California’s Hands Free Law: What You Need to Know

Since it was first instituted in 2006 and taken into effect in 2008 there have been a lot of changes to California’s hands free law. What does this mean for you and your family? In today’s post we’re going to share with you the details and explain what this means for your daily commute. Especially, given the changes that were made in 2017. Let’s begin by looking at the outline of the law and what you need to know.

The Law Outline

According to California’s hands free law drivers are not permitted to hold their cell phone in their hand while driving. In the past you could access your phone if you were using it for directions or navigation. That is no longer the case!

If you wish to use your phone while driving it must be through handsfree software such as talk to text or verbal commands. Because drivers are not allowed to hold their phones while driving they are permitted to install mounts or holders on their dash or windshield. As long as the installed device holder does not interfere with any manufacture airbags. Or inhibit the drivers ability to operate their vehicle. Visit the Office of Traffic Safety for more information and stats regarding this law.

Practical Tips

When you or a loved one is preparing to visit or head out for their regular California commute here are a few helpful tips to stay safe.

  • Pick Your Playlist. If you choose to listen to music on your drive we recommend picking your playlist before your start your car. This way you don’t find yourself scrolling through your tunes trying to find just the right song.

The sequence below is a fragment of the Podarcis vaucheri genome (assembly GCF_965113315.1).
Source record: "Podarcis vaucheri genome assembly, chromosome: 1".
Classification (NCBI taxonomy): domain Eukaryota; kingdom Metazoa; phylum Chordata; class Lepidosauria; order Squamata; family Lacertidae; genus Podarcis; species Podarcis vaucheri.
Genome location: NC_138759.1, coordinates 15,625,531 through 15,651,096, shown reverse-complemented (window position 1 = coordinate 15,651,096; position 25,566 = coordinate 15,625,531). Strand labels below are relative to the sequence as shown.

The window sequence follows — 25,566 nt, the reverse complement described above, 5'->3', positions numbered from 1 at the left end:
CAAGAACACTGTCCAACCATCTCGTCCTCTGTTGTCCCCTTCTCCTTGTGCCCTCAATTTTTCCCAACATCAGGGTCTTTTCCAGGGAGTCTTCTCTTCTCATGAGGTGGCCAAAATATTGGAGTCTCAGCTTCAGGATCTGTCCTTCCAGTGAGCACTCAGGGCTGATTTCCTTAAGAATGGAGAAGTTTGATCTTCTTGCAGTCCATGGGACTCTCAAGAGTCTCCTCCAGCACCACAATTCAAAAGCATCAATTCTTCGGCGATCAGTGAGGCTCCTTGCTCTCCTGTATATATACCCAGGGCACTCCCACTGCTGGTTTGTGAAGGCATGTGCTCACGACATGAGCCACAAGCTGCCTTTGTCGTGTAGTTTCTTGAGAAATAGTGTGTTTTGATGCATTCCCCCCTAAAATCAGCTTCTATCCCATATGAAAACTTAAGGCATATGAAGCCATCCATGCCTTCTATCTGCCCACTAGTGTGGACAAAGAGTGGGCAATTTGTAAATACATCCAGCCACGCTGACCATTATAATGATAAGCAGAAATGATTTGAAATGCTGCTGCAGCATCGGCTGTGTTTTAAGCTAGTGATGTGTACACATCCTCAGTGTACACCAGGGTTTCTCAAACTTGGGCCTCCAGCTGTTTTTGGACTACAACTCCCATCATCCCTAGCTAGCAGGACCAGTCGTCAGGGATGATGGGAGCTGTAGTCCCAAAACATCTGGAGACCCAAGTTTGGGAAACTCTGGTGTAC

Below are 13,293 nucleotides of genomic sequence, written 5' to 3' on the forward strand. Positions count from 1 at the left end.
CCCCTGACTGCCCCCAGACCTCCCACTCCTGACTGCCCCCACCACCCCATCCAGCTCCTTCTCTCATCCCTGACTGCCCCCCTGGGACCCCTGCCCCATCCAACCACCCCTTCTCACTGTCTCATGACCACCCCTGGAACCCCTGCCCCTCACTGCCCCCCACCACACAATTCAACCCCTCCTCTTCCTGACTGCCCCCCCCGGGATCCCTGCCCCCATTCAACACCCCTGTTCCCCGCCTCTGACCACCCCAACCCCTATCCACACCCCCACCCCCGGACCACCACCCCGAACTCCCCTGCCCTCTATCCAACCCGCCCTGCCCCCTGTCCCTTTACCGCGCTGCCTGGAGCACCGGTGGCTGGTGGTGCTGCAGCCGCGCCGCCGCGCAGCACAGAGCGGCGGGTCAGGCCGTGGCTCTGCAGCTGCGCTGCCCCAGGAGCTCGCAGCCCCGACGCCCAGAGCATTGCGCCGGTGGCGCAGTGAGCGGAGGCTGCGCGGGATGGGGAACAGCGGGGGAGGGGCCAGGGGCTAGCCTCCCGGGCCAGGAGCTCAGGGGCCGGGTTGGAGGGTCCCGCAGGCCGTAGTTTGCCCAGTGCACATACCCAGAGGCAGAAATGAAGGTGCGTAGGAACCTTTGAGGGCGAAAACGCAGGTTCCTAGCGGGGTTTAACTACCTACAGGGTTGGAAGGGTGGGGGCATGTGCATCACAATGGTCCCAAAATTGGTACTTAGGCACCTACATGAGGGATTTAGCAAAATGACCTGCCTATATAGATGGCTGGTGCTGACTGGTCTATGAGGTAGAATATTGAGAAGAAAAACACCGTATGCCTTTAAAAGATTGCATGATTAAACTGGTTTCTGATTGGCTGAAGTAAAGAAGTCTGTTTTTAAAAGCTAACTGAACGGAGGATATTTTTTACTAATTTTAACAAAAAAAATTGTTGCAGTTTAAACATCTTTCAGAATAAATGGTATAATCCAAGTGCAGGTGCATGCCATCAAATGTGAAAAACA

• Set Your Navigation. We understand sometimes you need a little help getting to somewhere new or vaguely familiar. If that’s the case just like your music set your navigation before you begin your drive. Even if you have to ignore the first few steps it’s better to do that then to set up your navigation in the middle of your drive!
  • Mute Your Phone. Fortunately, many phones nowadays come with an optional “mute” or “do not disturb” function that will temporarily turn off all notifications. Meaning you can drive without the constant reminder that you’re missing out on texts, tweets or calls. This is especially good if you suffer from FOMO and can’t resist peeking at your social media notifications.
  • Make a Choice. While all of these tips can be helpful there’s nothing better than making a choice to not drive distracted. Set your phone down where you can’t reach it and commit to making a choice that will help keep our roads safe. Don’t drive distracted!